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Nicolas-Louis De La Caille, Astronomer and GeodesistSouth African Astronomical Observatory$

Ian Stewart Glass

Print publication date: 2012

Print ISBN-13: 9780199668403

Published to Oxford Scholarship Online: January 2013

DOI: 10.1093/acprof:oso/9780199668403.001.0001

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(p.168) Appendix 1 Astronomical terms

(p.168) Appendix 1 Astronomical terms

Source:
Nicolas-Louis De La Caille, Astronomer and Geodesist
Publisher:
Oxford University Press

(p.168) Appendix 1

Astronomical terms

Declination

The Declination of a star is analogous to geographical latitude and it is the angle between the celestial equator and the star, measured in the direction of the north or south pole. It is given in degrees, arcminutes and arcseconds

Epoch

Because the apparent positions of stars change with time due to precession, aberration and nutation it is usual when making a catalogue to specify a particular date, called the Epoch, to which all entries have been reduced.

Kepler’s laws

Kepler’s laws are:

  1. I. The planets revolve in ellipses with the Sun at one focus.

  2. II. The line between a planet and the Sun sweeps out equal areas in equal times.

  3. III. The square of the period of revolution of a planet is proportional to the cube of its mean orbital radius.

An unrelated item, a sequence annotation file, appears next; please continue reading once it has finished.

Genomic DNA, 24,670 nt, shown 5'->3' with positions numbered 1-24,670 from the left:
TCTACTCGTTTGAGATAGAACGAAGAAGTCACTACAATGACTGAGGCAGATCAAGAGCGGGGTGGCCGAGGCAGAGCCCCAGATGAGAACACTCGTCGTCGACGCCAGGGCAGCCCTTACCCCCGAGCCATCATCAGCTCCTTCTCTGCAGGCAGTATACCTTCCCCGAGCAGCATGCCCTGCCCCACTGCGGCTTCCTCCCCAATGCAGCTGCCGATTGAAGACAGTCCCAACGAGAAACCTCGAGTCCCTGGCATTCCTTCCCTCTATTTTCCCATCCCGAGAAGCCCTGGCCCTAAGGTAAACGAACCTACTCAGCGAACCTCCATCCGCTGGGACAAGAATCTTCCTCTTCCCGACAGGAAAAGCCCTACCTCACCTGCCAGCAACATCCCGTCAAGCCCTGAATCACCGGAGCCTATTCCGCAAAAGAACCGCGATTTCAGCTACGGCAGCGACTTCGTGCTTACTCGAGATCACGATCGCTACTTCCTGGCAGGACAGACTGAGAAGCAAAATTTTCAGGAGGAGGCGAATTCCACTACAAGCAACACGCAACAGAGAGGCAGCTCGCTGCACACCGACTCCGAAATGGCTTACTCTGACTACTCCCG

Meridian

The Meridian is an imaginary line in the sky joining the celestial poles and passing through the zenith of a particular place.

Parallax

The Parallax of a star is the angle, as viewed from it, subtended by the radius of the earth’s orbit. It is measured, for example, by photographing a nearby star against the background of much more distant stars on two occasions six months apart. Knowing the size of the earth’s orbit, the distance of the star can then be be worked out.

The Parallax of a solar system object is the angle, as viewed from it, subtended by the earth’s radius. It is measured, for example, by photographing the object against the starry background from two well-separated points on the earth’s surface simultaneously. Knowing the earth’s radius, the distance can be worked out. (p.169)

Precession

The axis of the earth is not fixed in space but moves in a circle of angular radius about 23½° over a period of about 25,800 years. This movement is called Precession and is a much larger effect than the axial nutation discovered by Bradley and described in Chapter 1, Programme of research.

Right Ascension

The Right Ascension of a star is analogous to its geographic longitude. It is simply the exact time, measured by a sidereal clock, when it is seen to cross the meridian, i.e. when it goes from the eastern side of the sky to the west due to the rotation of the earth. It is measured in hours, minutes and seconds.

Sidereal time

Just as ordinary time is given by the rotation of the earth beneath the Sun, Sidereal time is given by the rotation of the earth beneath the stars. A sidereal day is about four minutes shorter than a solar day because the earth goes around the Sun in 365 days.

Zenith

The Zenith is the direction straight up from a particular place.